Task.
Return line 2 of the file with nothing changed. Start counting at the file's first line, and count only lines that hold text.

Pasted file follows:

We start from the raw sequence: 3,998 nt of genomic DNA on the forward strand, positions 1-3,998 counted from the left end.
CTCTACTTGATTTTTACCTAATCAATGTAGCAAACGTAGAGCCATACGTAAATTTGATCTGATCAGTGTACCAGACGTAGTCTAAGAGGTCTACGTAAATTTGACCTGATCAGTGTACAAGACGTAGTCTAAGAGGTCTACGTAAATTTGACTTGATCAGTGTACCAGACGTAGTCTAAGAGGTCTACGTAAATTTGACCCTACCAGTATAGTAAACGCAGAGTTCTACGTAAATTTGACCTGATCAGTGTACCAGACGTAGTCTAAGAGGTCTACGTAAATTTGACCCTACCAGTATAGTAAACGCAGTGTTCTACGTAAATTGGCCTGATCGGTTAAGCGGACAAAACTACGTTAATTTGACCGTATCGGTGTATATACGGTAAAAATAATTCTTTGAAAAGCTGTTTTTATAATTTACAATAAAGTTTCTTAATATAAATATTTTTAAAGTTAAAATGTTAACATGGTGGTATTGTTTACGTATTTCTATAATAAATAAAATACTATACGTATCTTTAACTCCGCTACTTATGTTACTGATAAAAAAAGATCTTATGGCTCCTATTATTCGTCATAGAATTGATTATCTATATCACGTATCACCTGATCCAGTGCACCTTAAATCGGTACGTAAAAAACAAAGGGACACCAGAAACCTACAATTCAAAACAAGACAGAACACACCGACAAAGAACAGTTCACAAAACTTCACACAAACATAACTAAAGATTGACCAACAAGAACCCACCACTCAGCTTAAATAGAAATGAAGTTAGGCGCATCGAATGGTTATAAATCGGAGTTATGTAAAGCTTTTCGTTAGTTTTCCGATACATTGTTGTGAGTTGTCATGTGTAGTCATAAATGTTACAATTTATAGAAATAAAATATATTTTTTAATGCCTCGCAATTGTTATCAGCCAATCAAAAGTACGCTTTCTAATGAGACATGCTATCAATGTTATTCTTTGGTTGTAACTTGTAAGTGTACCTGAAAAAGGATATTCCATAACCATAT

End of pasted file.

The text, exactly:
CTCTACTTGATTTTTACCTAATCAATGTAGCAAACGTAGAGCCATACGTAAATTTGATCTGATCAGTGTACCAGACGTAGTCTAAGAGGTCTACGTAAATTTGACCTGATCAGTGTACAAGACGTAGTCTAAGAGGTCTACGTAAATTTGACTTGATCAGTGTACCAGACGTAGTCTAAGAGGTCTACGTAAATTTGACCCTACCAGTATAGTAAACGCAGAGTTCTACGTAAATTTGACCTGATCAGTGTACCAGACGTAGTCTAAGAGGTCTACGTAAATTTGACCCTACCAGTATAGTAAACGCAGTGTTCTACGTAAATTGGCCTGATCGGTTAAGCGGACAAAACTACGTTAATTTGACCGTATCGGTGTATATACGGTAAAAATAATTCTTTGAAAAGCTGTTTTTATAATTTACAATAAAGTTTCTTAATATAAATATTTTTAAAGTTAAAATGTTAACATGGTGGTATTGTTTACGTATTTCTATAATAAATAAAATACTATACGTATCTTTAACTCCGCTACTTATGTTACTGATAAAAAAAGATCTTATGGCTCCTATTATTCGTCATAGAATTGATTATCTATATCACGTATCACCTGATCCAGTGCACCTTAAATCGGTACGTAAAAAACAAAGGGACACCAGAAACCTACAATTCAAAACAAGACAGAACACACCGACAAAGAACAGTTCACAAAACTTCACACAAACATAACTAAAGATTGACCAACAAGAACCCACCACTCAGCTTAAATAGAAATGAAGTTAGGCGCATCGAATGGTTATAAATCGGAGTTATGTAAAGCTTTTCGTTAGTTTTCCGATACATTGTTGTGAGTTGTCATGTGTAGTCATAAATGTTACAATTTATAGAAATAAAATATATTTTTTAATGCCTCGCAATTGTTATCAGCCAATCAAAAGTACGCTTTCTAATGAGACATGCTATCAATGTTATTCTTTGGTTGTAACTTGTAAGTGTACCTGAAAAAGGATATTCCATAACCATAT